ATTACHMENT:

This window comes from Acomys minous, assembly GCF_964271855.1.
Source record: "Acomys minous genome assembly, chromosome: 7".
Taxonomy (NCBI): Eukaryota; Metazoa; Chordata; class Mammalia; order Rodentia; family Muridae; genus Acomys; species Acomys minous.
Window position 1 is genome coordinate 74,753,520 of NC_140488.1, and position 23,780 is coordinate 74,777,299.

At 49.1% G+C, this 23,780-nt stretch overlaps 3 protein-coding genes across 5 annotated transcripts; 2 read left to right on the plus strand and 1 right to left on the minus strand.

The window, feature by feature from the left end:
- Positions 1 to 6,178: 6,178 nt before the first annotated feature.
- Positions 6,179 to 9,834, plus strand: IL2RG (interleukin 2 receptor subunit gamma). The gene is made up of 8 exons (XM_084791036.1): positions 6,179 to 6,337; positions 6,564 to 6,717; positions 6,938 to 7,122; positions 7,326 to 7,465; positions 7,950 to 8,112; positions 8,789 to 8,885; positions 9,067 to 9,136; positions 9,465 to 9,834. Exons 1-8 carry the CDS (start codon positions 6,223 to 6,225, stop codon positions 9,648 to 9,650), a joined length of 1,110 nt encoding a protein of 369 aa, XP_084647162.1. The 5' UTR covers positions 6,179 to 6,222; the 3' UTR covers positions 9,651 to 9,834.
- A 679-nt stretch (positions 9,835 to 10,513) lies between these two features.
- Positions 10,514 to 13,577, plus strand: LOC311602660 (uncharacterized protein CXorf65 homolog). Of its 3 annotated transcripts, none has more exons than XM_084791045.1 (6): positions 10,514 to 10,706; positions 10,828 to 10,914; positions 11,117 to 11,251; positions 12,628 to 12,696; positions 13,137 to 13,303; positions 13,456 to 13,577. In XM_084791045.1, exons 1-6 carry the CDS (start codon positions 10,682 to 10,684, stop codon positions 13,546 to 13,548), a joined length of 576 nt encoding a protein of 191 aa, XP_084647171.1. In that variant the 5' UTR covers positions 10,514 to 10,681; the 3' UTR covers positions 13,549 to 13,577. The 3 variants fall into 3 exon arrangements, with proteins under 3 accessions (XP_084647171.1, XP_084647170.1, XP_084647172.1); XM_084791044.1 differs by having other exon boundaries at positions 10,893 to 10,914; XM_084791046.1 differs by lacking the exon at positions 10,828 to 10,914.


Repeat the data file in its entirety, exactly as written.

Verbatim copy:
This window comes from Acomys minous, assembly GCF_964271855.1.
Source record: "Acomys minous genome assembly, chromosome: 7".
Taxonomy (NCBI): Eukaryota; Metazoa; Chordata; class Mammalia; order Rodentia; family Muridae; genus Acomys; species Acomys minous.
Window position 1 is genome coordinate 74,753,520 of NC_140488.1, and position 23,780 is coordinate 74,777,299.

At 49.1% G+C, this 23,780-nt stretch overlaps 3 protein-coding genes across 5 annotated transcripts; 2 read left to right on the plus strand and 1 right to left on the minus strand.

The window, feature by feature from the left end:
- Positions 1 to 6,178: 6,178 nt before the first annotated feature.
- Positions 6,179 to 9,834, plus strand: IL2RG (interleukin 2 receptor subunit gamma). The gene is made up of 8 exons (XM_084791036.1): positions 6,179 to 6,337; positions 6,564 to 6,717; positions 6,938 to 7,122; positions 7,326 to 7,465; positions 7,950 to 8,112; positions 8,789 to 8,885; positions 9,067 to 9,136; positions 9,465 to 9,834. Exons 1-8 carry the CDS (start codon positions 6,223 to 6,225, stop codon positions 9,648 to 9,650), a joined length of 1,110 nt encoding a protein of 369 aa, XP_084647162.1. The 5' UTR covers positions 6,179 to 6,222; the 3' UTR covers positions 9,651 to 9,834.
- A 679-nt stretch (positions 9,835 to 10,513) lies between these two features.
- Positions 10,514 to 13,577, plus strand: LOC311602660 (uncharacterized protein CXorf65 homolog). Of its 3 annotated transcripts, none has more exons than XM_084791045.1 (6): positions 10,514 to 10,706; positions 10,828 to 10,914; positions 11,117 to 11,251; positions 12,628 to 12,696; positions 13,137 to 13,303; positions 13,456 to 13,577. In XM_084791045.1, exons 1-6 carry the CDS (start codon positions 10,682 to 10,684, stop codon positions 13,546 to 13,548), a joined length of 576 nt encoding a protein of 191 aa, XP_084647171.1. In that variant the 5' UTR covers positions 10,514 to 10,681; the 3' UTR covers positions 13,549 to 13,577. The 3 variants fall into 3 exon arrangements, with proteins under 3 accessions (XP_084647171.1, XP_084647170.1, XP_084647172.1); XM_084791044.1 differs by having other exon boundaries at positions 10,893 to 10,914; XM_084791046.1 differs by lacking the exon at positions 10,828 to 10,914.